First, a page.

"That's the scarlet letter at that point," Smith said. "Nobody else is going to touch you. Knowing that, I'm not going to send a guy to the Bengals if I have other options."

Smith would be reluctant to direct a family-oriented player from the East Coast to the West. "The mentality is completely different," he said. "If you send him to a San Francisco where he doesn't know anybody, you know he's going to struggle."

Smith accounts for players' preference regarding weather. Undrafted rookies don't necessarily have the luxury of being selective, but it at least impacts their pre-draft rankings.

Agents always seek a pre-existing relationship between a client and a member of a coaching staff. The Redskins topped Paulsen's rankings in 2010 because of his connection to then-tight ends coach Jon Embree. Embree was UCLA's assistant head coach/tight ends during Paulsen's freshman year in 2005.

"If you can send someone where their position coach already knows them and already values what they do ... you've already got someone in the room who's going to fight for you," Caric said.

Hynoski didn't want to hear about all that before the 2011 draft.

"Every player always dreams about being drafted," he said. "I thought it was the ultimate."

He started to change his mind, though, when the seventh and final round began.

"At that point, I was just kind of hoping I wouldn't be drafted just because I'd be able to pick a better situation," he said. "You could get stuck on a team that already had a veteran fullback."

When the lockout ended in July, the New York Giants were among the first callers. Coach Tom Coughlin called and pitched an opportunity. Veteran fullback Madison Hedgecock was battling injuries and Bear Pascoe was a natural tight end. Hynoski could fill a need, and he could stay fairly close to his parents' Elysburg, Pa., home.

Almost a year after injuring his hamstring, he returned to Indianapolis to start the Super Bowl at fullback for the Giants. Before the game, he ran past the spot on the sideline where he pulled up lame during the combine. Hours later, he was a world champion.

"Total redemption," he said.

Quick decisions a must

The dance between teams, agents and undrafted players will begin Saturday afternoon about when the draft enters the sixth round. It's less a dance, though, than it is a mosh pit.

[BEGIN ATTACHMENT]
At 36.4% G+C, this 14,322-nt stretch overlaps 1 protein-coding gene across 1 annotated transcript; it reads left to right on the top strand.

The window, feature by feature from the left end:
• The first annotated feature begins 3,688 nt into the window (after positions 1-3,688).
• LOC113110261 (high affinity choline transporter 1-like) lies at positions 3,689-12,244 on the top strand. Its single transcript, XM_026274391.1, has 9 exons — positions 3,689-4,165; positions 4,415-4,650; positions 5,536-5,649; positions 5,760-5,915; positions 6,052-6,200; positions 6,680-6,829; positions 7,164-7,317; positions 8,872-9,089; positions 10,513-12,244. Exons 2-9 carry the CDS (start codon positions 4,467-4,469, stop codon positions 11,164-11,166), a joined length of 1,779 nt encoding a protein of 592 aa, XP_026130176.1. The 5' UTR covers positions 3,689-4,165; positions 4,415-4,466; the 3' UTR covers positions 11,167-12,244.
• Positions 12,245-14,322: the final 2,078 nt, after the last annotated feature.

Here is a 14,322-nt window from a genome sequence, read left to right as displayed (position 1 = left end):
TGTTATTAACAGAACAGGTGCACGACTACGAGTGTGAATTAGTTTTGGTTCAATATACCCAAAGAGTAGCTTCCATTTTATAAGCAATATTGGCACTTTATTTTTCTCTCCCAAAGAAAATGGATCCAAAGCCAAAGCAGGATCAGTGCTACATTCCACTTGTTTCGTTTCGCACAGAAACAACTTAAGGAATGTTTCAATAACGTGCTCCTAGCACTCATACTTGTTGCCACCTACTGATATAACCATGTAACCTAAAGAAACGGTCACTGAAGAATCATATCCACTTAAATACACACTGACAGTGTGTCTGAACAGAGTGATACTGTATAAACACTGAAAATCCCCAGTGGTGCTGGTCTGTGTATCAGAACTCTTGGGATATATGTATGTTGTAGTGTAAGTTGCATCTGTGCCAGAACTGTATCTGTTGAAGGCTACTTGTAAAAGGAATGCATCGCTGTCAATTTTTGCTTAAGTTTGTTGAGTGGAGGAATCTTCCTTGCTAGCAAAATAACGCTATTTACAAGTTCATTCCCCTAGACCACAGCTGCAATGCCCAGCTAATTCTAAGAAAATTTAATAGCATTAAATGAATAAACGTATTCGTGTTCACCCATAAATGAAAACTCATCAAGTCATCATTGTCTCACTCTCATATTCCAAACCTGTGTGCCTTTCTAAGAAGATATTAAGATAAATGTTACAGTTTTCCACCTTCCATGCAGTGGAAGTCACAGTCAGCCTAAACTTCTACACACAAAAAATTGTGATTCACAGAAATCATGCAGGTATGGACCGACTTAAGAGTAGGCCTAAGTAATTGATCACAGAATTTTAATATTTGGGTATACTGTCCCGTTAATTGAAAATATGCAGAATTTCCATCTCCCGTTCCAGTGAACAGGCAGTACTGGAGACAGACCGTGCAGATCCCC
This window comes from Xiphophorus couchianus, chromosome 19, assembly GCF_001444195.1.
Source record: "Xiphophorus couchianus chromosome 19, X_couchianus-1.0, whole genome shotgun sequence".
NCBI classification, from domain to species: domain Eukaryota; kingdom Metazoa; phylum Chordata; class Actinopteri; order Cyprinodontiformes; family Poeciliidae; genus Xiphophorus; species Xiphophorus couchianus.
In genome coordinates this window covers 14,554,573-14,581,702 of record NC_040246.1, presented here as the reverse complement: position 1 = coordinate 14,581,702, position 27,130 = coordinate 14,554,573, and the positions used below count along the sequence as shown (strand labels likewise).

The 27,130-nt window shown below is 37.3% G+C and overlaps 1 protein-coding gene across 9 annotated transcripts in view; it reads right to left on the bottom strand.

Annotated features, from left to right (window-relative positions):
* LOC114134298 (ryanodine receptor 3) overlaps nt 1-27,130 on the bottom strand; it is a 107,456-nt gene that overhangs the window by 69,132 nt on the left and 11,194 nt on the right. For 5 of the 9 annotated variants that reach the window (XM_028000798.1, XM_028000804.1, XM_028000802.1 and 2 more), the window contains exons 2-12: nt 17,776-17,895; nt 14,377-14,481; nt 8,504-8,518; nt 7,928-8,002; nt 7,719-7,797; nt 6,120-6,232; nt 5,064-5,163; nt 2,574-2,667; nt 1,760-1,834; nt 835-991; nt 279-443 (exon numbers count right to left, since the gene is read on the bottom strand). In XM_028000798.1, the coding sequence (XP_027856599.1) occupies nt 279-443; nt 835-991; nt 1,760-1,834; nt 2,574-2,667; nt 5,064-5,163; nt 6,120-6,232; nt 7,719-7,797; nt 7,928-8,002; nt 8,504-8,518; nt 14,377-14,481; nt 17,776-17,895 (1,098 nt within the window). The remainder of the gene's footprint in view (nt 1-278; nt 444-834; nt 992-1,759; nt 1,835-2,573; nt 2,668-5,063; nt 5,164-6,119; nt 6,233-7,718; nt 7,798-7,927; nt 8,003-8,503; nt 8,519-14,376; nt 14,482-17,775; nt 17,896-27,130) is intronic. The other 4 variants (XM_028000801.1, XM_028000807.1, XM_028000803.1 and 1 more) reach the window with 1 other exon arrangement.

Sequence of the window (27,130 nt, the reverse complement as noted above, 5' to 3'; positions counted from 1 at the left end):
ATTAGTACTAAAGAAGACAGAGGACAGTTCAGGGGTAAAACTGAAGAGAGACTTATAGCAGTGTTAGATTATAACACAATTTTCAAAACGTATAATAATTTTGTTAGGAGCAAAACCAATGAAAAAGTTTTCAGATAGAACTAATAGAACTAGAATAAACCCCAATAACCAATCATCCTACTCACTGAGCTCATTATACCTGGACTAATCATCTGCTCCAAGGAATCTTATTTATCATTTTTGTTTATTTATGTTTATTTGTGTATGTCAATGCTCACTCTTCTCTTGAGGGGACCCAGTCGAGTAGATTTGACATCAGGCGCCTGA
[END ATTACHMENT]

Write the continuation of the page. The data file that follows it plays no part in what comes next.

Scouts and executives text agents to gauge other teams' interest in a player and determine if their team must expend a draft pick to acquire him or if they can get away with signing him as an undrafted free agent.

Agents, armed with the knowledge of which teams their players interviewed with, visited and worked out for, try to sell interested teams on their clients. In accordance with which teams they perceive to be the best opportunities for their clients, they try to convince executives to draft a player before they lose him to another team.

Then, when the draft ends, the mad dash to sign undrafted players is on.

"It's almost like 'Let's Make a Deal,'" Gruden said.

"The process is extremely chaotic," Smith added.

Office phones ring off the hook. Cellphones beep with missed calls and voice mails.

"You've got coach on the phone with them," said Charley Casserly, former Redskins and Houston Texans general manager. "The scout who knows them, he's on the phone. Somebody else is doing the contract. It's a legitimate recruiting job. At the end of the day, they're like another draft pick."

The intensity and the pace can be problematic. Teams will give a player only 5 or 10 minutes to decide on their offer before moving down their list. "They literally want an answer yesterday," Caric said. That prevents player and team from getting complete information about the market.

"The undrafted free agent process after the draft, in my opinion, is the most unorganized and needs to be changed," Caric said. "I don't think they need to make wholesale changes to it. Just give us 24 hours. The draft ends, field calls and see who's interested and see who's there and see what they're offering. You can sign 24 hours later."

The NFL competition committee has not considered implementing such structure to the undrafted rookies' signing period, NFL spokesman Greg Aiello said. The lockout in 2011, however, produced a similar side effect.

Because no contracts could be signed during the lockout, undrafted players had about three months to evaluate depth charts. Even though negotiations between teams and players were prohibited during that time, 58 undrafted rookies made 53-man rosters that September, the most since 2003, according to The Associated Press.

Paulsen wasn't afforded the luxury of taking his time after the 2010 draft. When it ended, he was torn between the Redskins and the San Diego Chargers. The latter had an attractively thin tight end depth chart and was relatively close to his hometown of West Hills, Calif.

Caric estimated Paulsen was "30 to 60 seconds" from not choosing the Redskins before Embree called.

At one point in their conversation, Paulsen heard Embree turn away from the phone. Embree, Paulsen recalled, told someone else in the room if Paulsen didn't sign he would pursue another tight end, who Paulsen declined to name.

Hearing the Redskins consider another tight end stoked Paulsen's competitive fire. "I was like, 'Nah, [forget] that guy. I'm going to Washington," Paulsen said. He made the team over sixth-round pick Dennis Morris.

Furstenburg and Smith are mentally prepared to endure such pressure Saturday. Smith wouldn't say he expects Furstenburg to be drafted. Not wanting to jinx his client, he said, "The arrow is pointing in the right direction."

"I've heard if you're going to be drafted in the seventh round, sometimes it's better to be undrafted," Furstenburg said. "But either way it works out, it's going to be the best thing for me."